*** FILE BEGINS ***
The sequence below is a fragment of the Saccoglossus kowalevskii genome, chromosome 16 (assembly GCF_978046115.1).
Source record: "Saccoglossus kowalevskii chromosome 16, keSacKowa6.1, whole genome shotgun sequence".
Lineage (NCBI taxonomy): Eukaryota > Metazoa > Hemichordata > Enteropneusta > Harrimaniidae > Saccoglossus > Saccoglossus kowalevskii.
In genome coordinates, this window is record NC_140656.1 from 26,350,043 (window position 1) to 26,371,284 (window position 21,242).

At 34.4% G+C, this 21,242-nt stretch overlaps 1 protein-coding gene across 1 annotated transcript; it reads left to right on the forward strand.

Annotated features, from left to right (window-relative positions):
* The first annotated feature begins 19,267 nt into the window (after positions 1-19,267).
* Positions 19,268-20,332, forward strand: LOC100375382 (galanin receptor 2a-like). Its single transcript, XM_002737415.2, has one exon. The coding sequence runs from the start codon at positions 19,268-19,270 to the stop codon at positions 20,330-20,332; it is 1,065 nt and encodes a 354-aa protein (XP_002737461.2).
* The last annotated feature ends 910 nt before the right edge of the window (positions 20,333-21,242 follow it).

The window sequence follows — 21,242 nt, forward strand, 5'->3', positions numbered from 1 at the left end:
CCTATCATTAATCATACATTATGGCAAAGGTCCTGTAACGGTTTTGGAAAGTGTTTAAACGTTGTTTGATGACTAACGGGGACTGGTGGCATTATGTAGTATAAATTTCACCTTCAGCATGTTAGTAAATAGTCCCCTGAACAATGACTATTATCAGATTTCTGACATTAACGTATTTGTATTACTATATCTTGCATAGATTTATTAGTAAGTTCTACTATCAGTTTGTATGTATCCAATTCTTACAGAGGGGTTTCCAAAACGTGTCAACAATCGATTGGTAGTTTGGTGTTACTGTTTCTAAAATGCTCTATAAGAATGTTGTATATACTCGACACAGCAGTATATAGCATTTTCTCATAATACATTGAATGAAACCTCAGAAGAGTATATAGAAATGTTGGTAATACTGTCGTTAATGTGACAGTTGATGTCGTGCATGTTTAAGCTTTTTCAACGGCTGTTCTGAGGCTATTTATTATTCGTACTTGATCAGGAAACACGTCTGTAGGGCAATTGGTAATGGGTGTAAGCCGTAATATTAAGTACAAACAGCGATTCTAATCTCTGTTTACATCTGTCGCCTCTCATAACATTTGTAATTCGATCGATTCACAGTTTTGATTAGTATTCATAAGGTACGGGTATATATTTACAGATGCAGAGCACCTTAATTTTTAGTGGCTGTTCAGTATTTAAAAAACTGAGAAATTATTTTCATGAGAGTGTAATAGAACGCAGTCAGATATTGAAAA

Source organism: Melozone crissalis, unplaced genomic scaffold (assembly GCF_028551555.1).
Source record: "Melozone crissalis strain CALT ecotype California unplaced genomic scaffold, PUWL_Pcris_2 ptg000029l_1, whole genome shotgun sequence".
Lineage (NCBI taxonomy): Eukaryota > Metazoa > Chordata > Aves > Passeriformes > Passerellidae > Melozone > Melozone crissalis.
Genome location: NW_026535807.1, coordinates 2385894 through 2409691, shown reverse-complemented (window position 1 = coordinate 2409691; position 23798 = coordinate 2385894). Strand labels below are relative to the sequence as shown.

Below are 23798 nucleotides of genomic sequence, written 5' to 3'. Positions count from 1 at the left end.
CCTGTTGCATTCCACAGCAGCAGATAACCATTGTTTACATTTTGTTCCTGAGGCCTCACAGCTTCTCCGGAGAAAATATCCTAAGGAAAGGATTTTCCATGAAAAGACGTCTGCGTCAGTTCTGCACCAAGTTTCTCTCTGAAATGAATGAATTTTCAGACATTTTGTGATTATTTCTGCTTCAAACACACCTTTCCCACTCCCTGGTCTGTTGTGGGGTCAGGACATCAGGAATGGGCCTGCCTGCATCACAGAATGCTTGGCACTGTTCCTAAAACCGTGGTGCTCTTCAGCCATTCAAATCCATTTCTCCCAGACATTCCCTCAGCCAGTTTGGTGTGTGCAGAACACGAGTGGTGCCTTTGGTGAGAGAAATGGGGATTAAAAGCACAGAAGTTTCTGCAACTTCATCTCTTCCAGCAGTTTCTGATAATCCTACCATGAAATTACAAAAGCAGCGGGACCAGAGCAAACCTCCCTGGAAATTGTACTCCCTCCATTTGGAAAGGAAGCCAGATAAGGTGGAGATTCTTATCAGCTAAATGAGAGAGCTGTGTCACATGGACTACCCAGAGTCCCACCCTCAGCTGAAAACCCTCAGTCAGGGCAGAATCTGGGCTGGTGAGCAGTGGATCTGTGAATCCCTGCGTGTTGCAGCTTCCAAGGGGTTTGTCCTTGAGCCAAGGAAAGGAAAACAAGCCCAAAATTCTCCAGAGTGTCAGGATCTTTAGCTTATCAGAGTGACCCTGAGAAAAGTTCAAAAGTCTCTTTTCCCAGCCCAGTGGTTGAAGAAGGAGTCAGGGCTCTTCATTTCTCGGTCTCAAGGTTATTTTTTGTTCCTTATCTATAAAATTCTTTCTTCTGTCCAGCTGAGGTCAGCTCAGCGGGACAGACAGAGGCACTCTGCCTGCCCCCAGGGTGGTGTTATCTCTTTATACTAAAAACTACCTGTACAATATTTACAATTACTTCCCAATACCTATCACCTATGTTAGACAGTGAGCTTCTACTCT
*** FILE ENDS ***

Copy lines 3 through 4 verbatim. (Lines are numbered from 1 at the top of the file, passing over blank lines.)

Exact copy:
Lineage (NCBI taxonomy): Eukaryota > Metazoa > Hemichordata > Enteropneusta > Harrimaniidae > Saccoglossus > Saccoglossus kowalevskii.
In genome coordinates, this window is record NC_140656.1 from 26,350,043 (window position 1) to 26,371,284 (window position 21,242).